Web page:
8. Paola says:

    I love this! Being Afro-Rican myself, I’m always told I’m too light to be black but I’m too dark to be white . Or my hair is nice so I couldn’t possibly have any black in me. I can tell you that I don’t fit the normal category either but I learned to love myself & love to try and educate those that are ignorant around me. I’m proud of my heritage and it took me a while to be comfortable and love myself unconditionally but j had to do it for myself

    1. Thank you for reading, Paola, and AMEN! The “hair is too nice to have Black in you” comment drives me up the wall. Pure ignorance, but there’s nothing like falling in love with yourself because YOU know who you are.

  9. I just binged watch Jane the Virgin this weekend….love it

  10. Seana Marie says:

    I can relate Jamaican heritage but don’t have the dialect (speak patois) and Jamaicans basically disown me for it. I’m not a Jamaican they always say, but that’s what I know. It’s my culture, my comfort, my “home”. It’s frustrating feeling like u have to prove yourself, but I’m just learning to go where I’m accepted. Funny thing is, I’m most accepted by Latinas! Lol!

  11. Fix it jesus says:

    Erica, you will love Cuba. Go to Santiago de Cuba for Carnaval, it’s in July and Eastern Cuba is the most African. All of the parties and parades are the week leading up to July 26th, it’s the anniversary date of the Cuban revolution. Santiago’s Carnaval is that time of the year because it’s the hottest. The slave owners would give the slaves that week off to rest. If you can survive the heat, it’s the best time to go. You will blend right in, trust me!!

  12. Cookie says:

    As a dark skinned Belizean I can relate to this. Both my mother and father are from Belize and my family members are many different colors, so I wasn’t phased until I would met other Belizeans (or people of other ethnicites) shocked that I’m Latina. For a while it would bother me, but I love who I am and have so much pride in my culture. I’ve grown to learn that no one can define me under their terms or put me in this box. We come in all different colors and cultures and should be respected as such!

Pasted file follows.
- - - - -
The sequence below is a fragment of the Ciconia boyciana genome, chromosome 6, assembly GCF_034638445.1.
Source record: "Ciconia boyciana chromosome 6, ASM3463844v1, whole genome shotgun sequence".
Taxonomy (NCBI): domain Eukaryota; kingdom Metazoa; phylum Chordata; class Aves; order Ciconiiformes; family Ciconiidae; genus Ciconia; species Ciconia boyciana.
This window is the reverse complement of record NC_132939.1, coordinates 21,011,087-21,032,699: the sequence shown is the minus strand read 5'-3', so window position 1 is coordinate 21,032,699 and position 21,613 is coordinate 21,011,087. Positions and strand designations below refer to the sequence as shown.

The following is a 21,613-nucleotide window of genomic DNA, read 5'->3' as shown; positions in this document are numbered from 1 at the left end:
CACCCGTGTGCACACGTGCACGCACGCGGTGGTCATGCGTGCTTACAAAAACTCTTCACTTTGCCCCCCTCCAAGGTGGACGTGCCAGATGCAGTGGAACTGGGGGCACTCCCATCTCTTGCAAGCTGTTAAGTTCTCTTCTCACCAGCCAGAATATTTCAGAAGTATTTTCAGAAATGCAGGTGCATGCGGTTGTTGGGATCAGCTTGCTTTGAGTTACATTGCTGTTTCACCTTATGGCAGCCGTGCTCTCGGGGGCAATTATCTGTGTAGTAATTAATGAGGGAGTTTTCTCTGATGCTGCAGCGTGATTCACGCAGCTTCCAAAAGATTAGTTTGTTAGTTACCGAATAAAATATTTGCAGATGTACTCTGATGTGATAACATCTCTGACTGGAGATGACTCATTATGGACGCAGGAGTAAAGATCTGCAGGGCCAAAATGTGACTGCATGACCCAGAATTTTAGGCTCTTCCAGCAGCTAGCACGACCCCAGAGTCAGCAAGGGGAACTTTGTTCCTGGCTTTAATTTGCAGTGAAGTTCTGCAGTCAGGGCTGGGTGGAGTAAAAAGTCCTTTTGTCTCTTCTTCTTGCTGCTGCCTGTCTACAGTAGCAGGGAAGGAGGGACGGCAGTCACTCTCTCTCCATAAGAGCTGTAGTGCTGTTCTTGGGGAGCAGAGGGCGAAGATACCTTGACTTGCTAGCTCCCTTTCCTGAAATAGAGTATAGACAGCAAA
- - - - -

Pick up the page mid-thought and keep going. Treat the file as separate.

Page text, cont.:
1. yonnom says:

      I too am Belizean-American. But by US standards, we Belizeans are not Latino. I was confused for a long time b/c it’s a multi-racial in Central American country. Officially, Latinos are only people with heritage from Spain and Portuguese colonized countries in Latin America (I think. There’s a youtube video explaining the definition). All us former Brit adn French colonies (Guyana, Jamaica, Trinidad & Tobago) get lumped together as “West Indian” or “Caribbean”.

  13. I get that with my Trini family. I’m a Yankee until I do something good or if I get famous I bet they will let me claim it then .. Let me not even get into the confusion my last name vs appearance causes *sigh*

  14. All the time. ..apparently a darkskin girl can’t be afro-latina! Smh

  15. Been called “white girl” so much because I speak proper(being from Colorado doesn’t help) and have had people tell me they assumed I was bi-racial ….I’m sure I’m not. I’m black and proud it’s just wierd when people want me to be anything but!!!

  16. Always and it used to annoy me but it’s their problem.

  17. Ticanica830 says:

    @Erica Nichole, your article completely resonates with me! I am a first generation American of Costa Rican / Nicaraguan parentage on both sides with basic Spanish speaking skills. My parents came to this country fully bilingual, as English was their primary language in the home. Also, in this country, I’m viewed as light skinned, while in Costa Rica, I’m dark! Growing up, I’ve been called everything from white girl, Spanish coconut, blasian, to Puerto Rican, all while having to defend my blackness. Til this day, I still field questions about my ethnic background. I have this one distinct memory from elementary school, when a very dark skinned girl from DR, told me that I wasn’t “Spanish” because I wasn’t fully bilingual, and that all “Spanish” girls have mustaches! I didn’t have a mustache. Go figure!